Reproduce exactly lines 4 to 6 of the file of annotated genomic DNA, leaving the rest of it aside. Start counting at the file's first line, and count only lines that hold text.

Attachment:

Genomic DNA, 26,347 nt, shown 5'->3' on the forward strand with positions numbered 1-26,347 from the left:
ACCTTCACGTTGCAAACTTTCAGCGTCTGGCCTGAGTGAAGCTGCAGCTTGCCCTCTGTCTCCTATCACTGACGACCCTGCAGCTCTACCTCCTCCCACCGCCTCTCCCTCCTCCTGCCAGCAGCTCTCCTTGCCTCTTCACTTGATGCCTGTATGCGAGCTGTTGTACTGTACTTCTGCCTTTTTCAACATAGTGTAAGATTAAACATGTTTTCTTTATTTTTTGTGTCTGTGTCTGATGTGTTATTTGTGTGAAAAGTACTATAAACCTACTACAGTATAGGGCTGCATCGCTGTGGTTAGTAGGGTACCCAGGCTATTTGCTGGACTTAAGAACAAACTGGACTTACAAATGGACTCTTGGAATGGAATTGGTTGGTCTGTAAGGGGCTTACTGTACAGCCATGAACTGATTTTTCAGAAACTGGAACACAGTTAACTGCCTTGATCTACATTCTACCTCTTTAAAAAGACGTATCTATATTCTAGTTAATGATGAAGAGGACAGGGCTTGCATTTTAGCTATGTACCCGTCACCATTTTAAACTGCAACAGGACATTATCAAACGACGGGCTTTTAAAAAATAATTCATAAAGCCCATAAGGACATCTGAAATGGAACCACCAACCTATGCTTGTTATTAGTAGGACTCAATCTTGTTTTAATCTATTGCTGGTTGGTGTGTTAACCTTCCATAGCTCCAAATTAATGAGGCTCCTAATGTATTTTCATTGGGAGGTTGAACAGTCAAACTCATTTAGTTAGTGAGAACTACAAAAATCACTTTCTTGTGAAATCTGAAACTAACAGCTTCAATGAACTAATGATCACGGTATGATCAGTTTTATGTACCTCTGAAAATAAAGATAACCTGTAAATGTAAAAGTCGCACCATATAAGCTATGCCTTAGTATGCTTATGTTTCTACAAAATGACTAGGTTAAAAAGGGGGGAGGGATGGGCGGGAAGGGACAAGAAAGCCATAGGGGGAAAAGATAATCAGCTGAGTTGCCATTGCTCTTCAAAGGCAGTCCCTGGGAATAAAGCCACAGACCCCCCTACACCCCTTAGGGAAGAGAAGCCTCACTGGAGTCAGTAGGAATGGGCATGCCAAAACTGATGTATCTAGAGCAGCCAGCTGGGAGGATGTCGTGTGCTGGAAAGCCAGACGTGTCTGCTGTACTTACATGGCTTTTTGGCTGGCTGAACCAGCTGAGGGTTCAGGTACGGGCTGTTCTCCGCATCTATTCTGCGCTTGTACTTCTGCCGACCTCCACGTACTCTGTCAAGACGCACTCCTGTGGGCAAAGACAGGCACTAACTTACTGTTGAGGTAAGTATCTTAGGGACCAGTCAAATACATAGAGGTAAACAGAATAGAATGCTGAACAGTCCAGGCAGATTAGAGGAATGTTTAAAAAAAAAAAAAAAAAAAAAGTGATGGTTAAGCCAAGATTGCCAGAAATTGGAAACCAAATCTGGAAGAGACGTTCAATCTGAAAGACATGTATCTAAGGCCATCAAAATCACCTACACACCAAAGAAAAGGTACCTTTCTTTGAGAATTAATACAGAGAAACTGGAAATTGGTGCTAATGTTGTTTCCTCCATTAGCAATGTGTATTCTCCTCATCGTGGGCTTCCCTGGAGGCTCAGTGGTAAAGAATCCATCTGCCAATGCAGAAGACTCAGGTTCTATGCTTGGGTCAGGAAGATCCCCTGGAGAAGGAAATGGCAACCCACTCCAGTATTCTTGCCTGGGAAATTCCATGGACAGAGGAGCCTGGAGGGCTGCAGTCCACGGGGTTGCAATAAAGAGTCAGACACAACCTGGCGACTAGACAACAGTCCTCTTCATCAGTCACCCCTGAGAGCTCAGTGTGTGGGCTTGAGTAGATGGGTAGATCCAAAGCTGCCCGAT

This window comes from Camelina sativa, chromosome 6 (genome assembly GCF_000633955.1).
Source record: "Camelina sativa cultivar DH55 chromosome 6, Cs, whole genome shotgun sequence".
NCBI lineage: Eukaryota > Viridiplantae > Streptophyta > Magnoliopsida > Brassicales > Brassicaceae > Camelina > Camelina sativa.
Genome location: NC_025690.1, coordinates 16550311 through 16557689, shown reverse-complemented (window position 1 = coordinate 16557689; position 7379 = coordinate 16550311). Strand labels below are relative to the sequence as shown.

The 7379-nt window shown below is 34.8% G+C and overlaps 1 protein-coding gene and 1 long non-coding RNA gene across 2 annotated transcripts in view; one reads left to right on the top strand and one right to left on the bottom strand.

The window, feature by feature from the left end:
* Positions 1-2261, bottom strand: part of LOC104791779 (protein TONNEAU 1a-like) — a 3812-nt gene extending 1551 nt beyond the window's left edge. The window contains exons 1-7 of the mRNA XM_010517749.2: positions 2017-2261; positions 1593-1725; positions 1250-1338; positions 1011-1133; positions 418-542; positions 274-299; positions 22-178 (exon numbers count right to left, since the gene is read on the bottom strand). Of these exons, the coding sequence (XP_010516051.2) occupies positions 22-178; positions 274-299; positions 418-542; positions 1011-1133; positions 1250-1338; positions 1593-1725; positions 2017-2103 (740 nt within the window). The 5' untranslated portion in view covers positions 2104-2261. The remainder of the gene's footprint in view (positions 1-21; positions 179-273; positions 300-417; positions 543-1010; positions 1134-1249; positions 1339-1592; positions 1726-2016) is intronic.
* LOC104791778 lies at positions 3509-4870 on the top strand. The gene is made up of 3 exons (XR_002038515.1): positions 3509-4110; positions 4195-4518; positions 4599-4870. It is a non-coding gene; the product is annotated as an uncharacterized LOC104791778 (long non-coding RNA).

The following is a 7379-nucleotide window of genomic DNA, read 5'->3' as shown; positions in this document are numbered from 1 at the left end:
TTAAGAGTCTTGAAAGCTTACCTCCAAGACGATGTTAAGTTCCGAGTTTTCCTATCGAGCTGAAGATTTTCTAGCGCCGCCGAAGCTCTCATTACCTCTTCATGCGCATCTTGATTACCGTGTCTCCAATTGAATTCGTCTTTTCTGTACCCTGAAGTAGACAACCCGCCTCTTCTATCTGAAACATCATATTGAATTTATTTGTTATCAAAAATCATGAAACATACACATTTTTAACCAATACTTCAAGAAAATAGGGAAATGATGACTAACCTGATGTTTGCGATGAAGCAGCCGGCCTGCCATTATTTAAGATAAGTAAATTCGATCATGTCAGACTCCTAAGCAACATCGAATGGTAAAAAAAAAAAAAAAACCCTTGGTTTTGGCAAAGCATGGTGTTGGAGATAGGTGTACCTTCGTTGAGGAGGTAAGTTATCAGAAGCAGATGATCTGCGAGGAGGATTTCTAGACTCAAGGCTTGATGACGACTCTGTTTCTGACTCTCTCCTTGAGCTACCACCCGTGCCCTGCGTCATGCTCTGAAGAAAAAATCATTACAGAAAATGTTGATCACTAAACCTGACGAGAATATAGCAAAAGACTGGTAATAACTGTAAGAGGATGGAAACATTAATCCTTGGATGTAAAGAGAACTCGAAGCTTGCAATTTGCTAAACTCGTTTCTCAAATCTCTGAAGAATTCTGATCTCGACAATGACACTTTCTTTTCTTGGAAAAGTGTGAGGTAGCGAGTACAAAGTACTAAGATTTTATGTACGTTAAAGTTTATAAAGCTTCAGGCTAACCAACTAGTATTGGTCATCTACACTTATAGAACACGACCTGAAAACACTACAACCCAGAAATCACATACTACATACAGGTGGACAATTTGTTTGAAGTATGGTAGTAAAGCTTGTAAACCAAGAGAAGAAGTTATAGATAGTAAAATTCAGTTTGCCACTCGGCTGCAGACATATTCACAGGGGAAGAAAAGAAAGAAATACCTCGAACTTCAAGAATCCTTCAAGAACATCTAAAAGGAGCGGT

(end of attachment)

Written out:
Source record: "Camelina sativa cultivar DH55 chromosome 6, Cs, whole genome shotgun sequence".
NCBI lineage: Eukaryota > Viridiplantae > Streptophyta > Magnoliopsida > Brassicales > Brassicaceae > Camelina > Camelina sativa.
Genome location: NC_025690.1, coordinates 16550311 through 16557689, shown reverse-complemented (window position 1 = coordinate 16557689; position 7379 = coordinate 16550311). Strand labels below are relative to the sequence as shown.